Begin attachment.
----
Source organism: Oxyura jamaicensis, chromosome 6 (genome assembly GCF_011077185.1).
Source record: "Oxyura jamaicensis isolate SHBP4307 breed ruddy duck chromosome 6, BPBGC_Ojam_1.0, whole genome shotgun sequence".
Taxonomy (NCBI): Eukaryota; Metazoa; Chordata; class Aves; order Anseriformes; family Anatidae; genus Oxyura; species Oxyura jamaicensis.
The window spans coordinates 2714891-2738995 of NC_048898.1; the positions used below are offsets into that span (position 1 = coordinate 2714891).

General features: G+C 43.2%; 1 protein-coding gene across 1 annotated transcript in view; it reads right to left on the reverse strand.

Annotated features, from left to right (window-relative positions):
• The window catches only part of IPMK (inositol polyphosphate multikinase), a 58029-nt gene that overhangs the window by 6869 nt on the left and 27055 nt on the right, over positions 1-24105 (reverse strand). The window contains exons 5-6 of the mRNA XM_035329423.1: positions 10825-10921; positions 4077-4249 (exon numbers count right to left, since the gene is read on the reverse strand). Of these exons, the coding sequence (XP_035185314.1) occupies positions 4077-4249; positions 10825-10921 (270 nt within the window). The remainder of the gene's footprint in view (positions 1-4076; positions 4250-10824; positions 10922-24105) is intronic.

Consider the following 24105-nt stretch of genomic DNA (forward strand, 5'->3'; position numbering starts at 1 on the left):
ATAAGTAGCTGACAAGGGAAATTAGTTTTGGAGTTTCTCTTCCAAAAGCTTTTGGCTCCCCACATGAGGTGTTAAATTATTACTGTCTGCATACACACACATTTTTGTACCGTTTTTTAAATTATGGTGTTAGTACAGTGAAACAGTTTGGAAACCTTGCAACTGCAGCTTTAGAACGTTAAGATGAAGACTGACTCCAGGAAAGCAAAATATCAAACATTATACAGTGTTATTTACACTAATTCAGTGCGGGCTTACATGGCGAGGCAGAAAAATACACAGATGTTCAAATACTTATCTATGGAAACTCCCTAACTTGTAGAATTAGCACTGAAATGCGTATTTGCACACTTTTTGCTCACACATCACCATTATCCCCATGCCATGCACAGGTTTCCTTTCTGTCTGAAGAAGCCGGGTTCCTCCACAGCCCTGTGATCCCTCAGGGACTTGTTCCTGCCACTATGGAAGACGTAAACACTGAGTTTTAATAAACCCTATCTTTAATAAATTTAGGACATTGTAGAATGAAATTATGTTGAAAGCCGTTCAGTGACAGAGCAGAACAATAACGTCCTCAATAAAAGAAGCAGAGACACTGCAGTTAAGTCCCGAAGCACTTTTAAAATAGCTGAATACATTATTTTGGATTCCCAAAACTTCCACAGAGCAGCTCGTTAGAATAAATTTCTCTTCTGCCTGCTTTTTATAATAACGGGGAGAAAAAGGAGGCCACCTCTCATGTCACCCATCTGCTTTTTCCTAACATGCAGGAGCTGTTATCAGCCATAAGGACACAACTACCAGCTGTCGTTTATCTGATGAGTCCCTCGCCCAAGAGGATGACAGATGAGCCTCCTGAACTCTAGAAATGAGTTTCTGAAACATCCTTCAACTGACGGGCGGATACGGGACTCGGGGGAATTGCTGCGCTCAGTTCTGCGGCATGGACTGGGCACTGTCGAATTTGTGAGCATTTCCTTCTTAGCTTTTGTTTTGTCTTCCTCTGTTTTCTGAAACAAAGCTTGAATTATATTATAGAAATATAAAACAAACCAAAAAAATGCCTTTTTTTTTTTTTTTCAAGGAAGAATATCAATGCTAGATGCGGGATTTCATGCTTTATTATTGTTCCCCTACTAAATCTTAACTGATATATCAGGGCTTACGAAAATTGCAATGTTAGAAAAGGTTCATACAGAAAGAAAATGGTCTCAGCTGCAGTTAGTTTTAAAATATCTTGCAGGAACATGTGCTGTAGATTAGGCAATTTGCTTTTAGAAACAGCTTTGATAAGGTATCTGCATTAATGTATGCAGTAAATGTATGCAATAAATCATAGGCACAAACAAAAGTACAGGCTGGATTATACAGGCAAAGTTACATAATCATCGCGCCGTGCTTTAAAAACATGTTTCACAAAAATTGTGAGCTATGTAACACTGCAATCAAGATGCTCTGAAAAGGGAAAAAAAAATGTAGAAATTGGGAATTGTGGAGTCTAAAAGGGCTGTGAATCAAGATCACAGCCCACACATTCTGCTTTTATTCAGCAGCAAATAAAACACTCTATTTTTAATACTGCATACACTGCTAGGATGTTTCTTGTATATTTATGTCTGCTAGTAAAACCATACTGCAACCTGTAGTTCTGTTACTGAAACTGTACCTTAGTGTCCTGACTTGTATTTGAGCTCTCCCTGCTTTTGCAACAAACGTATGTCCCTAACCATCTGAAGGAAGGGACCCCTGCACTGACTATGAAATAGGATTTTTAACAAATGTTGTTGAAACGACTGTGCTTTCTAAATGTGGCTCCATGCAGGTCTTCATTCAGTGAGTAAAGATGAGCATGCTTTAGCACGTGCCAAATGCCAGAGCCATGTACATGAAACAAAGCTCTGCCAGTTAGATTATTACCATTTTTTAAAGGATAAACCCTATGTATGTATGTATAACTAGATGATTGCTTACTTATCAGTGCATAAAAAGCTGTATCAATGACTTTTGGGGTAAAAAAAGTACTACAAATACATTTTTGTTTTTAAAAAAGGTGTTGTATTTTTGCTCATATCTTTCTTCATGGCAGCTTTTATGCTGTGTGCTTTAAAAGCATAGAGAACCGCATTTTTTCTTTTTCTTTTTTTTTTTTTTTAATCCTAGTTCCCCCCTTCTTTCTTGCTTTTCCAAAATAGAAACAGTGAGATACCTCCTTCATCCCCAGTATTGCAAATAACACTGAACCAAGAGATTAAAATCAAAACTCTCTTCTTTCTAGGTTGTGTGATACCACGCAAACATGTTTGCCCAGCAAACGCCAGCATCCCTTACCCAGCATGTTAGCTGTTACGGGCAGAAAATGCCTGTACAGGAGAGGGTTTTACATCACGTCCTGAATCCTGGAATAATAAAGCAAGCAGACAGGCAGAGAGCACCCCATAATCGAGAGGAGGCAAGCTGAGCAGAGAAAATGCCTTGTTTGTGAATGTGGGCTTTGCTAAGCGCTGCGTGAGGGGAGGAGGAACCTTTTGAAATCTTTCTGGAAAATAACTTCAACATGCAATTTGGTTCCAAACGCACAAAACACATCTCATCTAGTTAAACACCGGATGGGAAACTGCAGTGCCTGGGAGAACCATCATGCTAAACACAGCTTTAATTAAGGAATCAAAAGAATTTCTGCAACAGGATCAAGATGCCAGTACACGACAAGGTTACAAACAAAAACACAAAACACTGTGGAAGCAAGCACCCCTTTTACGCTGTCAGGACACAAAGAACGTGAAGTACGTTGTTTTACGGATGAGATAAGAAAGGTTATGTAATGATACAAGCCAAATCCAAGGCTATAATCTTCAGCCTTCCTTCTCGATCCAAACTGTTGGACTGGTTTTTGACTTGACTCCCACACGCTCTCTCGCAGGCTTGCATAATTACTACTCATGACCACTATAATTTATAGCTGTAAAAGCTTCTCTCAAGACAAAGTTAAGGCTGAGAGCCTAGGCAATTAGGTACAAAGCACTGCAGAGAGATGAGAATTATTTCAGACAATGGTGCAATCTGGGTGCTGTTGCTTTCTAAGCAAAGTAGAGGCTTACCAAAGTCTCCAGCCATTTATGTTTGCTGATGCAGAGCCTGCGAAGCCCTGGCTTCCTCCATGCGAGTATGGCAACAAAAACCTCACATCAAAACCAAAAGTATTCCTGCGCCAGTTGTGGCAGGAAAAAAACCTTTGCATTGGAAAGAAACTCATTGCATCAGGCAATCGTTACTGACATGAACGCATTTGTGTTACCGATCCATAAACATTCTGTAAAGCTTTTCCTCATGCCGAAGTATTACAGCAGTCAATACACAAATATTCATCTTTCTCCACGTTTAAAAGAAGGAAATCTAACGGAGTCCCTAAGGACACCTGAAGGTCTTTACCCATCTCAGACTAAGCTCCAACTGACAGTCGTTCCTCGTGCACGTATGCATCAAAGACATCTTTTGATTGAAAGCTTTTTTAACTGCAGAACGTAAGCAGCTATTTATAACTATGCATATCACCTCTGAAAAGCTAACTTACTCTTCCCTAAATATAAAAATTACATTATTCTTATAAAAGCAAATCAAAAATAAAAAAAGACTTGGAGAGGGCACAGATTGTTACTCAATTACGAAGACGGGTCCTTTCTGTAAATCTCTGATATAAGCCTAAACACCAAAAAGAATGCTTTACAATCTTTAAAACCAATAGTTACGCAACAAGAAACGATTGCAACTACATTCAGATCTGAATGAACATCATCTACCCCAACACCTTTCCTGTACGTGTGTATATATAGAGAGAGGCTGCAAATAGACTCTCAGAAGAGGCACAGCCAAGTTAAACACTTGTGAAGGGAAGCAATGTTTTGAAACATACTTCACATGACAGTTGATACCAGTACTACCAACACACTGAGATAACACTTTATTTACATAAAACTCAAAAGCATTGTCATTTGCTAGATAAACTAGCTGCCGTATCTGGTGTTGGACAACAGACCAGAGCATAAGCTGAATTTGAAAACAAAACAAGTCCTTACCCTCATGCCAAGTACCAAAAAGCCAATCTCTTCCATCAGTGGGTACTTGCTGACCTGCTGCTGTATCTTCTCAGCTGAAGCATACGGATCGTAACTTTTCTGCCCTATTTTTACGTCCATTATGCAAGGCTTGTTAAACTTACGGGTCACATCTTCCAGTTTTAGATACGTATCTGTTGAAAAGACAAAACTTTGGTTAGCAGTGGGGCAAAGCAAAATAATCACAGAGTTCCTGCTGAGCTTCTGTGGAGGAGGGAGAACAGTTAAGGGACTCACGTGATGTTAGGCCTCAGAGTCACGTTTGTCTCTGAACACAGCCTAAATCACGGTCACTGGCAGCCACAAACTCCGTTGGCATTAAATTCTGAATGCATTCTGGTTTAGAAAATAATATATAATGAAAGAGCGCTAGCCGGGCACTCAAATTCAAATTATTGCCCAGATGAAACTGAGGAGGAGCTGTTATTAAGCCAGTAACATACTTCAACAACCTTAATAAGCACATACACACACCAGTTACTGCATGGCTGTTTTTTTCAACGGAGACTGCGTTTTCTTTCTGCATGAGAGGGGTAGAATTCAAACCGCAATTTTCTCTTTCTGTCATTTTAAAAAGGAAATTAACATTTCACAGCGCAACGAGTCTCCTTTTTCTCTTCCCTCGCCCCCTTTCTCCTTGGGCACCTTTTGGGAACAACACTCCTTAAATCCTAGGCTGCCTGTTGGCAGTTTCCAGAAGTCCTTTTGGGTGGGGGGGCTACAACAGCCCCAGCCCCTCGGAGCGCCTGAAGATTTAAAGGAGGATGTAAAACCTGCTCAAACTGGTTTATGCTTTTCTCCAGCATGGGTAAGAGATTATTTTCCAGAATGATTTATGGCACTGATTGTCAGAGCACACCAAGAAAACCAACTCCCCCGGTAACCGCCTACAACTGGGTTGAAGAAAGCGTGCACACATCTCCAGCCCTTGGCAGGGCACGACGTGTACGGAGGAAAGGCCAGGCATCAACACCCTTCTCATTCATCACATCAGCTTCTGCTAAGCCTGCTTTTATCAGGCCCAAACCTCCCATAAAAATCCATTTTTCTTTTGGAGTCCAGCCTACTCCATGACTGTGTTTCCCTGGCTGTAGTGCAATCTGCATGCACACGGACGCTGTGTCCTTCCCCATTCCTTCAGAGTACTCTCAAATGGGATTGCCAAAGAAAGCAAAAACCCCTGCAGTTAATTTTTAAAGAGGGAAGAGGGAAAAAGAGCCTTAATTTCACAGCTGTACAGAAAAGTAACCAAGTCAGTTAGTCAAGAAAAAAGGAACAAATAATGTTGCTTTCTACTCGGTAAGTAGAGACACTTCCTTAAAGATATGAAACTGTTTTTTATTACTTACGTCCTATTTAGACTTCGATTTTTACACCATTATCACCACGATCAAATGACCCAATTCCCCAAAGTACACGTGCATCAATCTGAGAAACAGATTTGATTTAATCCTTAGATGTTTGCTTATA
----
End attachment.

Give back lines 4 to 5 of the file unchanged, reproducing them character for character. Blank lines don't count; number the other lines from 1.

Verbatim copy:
The window spans coordinates 2714891-2738995 of NC_048898.1; the positions used below are offsets into that span (position 1 = coordinate 2714891).

General features: G+C 43.2%; 1 protein-coding gene across 1 annotated transcript in view; it reads right to left on the reverse strand.